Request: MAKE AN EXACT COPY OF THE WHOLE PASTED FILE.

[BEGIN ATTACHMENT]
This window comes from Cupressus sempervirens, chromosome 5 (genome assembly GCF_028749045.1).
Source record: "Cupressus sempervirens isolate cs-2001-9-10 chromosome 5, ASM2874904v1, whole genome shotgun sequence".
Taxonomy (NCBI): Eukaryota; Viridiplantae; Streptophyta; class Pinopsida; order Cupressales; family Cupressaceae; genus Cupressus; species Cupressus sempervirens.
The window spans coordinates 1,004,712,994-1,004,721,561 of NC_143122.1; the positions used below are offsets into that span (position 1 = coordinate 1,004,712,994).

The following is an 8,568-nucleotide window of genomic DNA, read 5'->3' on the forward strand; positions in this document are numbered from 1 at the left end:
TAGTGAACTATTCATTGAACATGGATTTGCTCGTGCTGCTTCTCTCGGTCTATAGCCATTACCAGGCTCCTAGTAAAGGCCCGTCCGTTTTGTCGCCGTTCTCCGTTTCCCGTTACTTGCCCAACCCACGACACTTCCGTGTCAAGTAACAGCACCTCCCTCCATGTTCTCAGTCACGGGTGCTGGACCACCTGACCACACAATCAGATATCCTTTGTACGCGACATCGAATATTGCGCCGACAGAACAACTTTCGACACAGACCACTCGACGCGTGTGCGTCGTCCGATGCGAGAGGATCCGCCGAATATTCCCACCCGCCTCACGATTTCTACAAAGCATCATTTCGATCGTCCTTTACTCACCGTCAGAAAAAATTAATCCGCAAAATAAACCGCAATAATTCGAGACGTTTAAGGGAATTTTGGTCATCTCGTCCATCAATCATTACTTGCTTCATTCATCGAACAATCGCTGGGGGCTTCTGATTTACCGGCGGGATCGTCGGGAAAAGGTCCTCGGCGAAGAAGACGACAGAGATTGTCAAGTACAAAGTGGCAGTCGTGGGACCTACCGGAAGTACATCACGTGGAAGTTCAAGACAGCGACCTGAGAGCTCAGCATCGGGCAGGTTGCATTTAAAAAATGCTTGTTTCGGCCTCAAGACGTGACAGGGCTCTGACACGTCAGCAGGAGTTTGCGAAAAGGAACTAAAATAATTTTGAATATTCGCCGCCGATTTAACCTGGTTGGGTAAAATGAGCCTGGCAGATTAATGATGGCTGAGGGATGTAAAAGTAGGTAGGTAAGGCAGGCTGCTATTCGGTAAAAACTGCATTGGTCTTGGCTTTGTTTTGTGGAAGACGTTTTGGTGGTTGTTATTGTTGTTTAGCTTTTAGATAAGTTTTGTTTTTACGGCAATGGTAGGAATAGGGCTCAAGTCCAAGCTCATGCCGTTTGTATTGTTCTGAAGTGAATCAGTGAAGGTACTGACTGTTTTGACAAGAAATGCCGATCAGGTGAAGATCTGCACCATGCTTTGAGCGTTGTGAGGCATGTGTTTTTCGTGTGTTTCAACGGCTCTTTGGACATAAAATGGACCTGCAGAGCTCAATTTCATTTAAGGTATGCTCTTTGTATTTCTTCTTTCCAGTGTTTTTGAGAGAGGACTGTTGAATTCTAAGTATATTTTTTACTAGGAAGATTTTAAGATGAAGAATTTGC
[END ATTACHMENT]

This window comes from Cupressus sempervirens, chromosome 5 (genome assembly GCF_028749045.1).
Source record: "Cupressus sempervirens isolate cs-2001-9-10 chromosome 5, ASM2874904v1, whole genome shotgun sequence".
Taxonomy (NCBI): Eukaryota; Viridiplantae; Streptophyta; class Pinopsida; order Cupressales; family Cupressaceae; genus Cupressus; species Cupressus sempervirens.
The window spans coordinates 1,004,712,994-1,004,721,561 of NC_143122.1; the positions used below are offsets into that span (position 1 = coordinate 1,004,712,994).

The following is an 8,568-nucleotide window of genomic DNA, read 5'->3' on the forward strand; positions in this document are numbered from 1 at the left end:
TAGTGAACTATTCATTGAACATGGATTTGCTCGTGCTGCTTCTCTCGGTCTATAGCCATTACCAGGCTCCTAGTAAAGGCCCGTCCGTTTTGTCGCCGTTCTCCGTTTCCCGTTACTTGCCCAACCCACGACACTTCCGTGTCAAGTAACAGCACCTCCCTCCATGTTCTCAGTCACGGGTGCTGGACCACCTGACCACACAATCAGATATCCTTTGTACGCGACATCGAATATTGCGCCGACAGAACAACTTTCGACACAGACCACTCGACGCGTGTGCGTCGTCCGATGCGAGAGGATCCGCCGAATATTCCCACCCGCCTCACGATTTCTACAAAGCATCATTTCGATCGTCCTTTACTCACCGTCAGAAAAAATTAATCCGCAAAATAAACCGCAATAATTCGAGACGTTTAAGGGAATTTTGGTCATCTCGTCCATCAATCATTACTTGCTTCATTCATCGAACAATCGCTGGGGGCTTCTGATTTACCGGCGGGATCGTCGGGAAAAGGTCCTCGGCGAAGAAGACGACAGAGATTGTCAAGTACAAAGTGGCAGTCGTGGGACCTACCGGAAGTACATCACGTGGAAGTTCAAGACAGCGACCTGAGAGCTCAGCATCGGGCAGGTTGCATTTAAAAAATGCTTGTTTCGGCCTCAAGACGTGACAGGGCTCTGACACGTCAGCAGGAGTTTGCGAAAAGGAACTAAAATAATTTTGAATATTCGCCGCCGATTTAACCTGGTTGGGTAAAATGAGCCTGGCAGATTAATGATGGCTGAGGGATGTAAAAGTAGGTAGGTAAGGCAGGCTGCTATTCGGTAAAAACTGCATTGGTCTTGGCTTTGTTTTGTGGAAGACGTTTTGGTGGTTGTTATTGTTGTTTAGCTTTTAGATAAGTTTTGTTTTTACGGCAATGGTAGGAATAGGGCTCAAGTCCAAGCTCATGCCGTTTGTATTGTTCTGAAGTGAATCAGTGAAGGTACTGACTGTTTTGACAAGAAATGCCGATCAGGTGAAGATCTGCACCATGCTTTGAGCGTTGTGAGGCATGTGTTTTTCGTGTGTTTCAACGGCTCTTTGGACATAAAATGGACCTGCAGAGCTCAATTTCATTTAAGGTATGCTCTTTGTATTTCTTCTTTCCAGTGTTTTTGAGAGAGGACTGTTGAATTCTAAGTATATTTTTTACTAGGAAGATTTTAAGATGAAGAATTTGC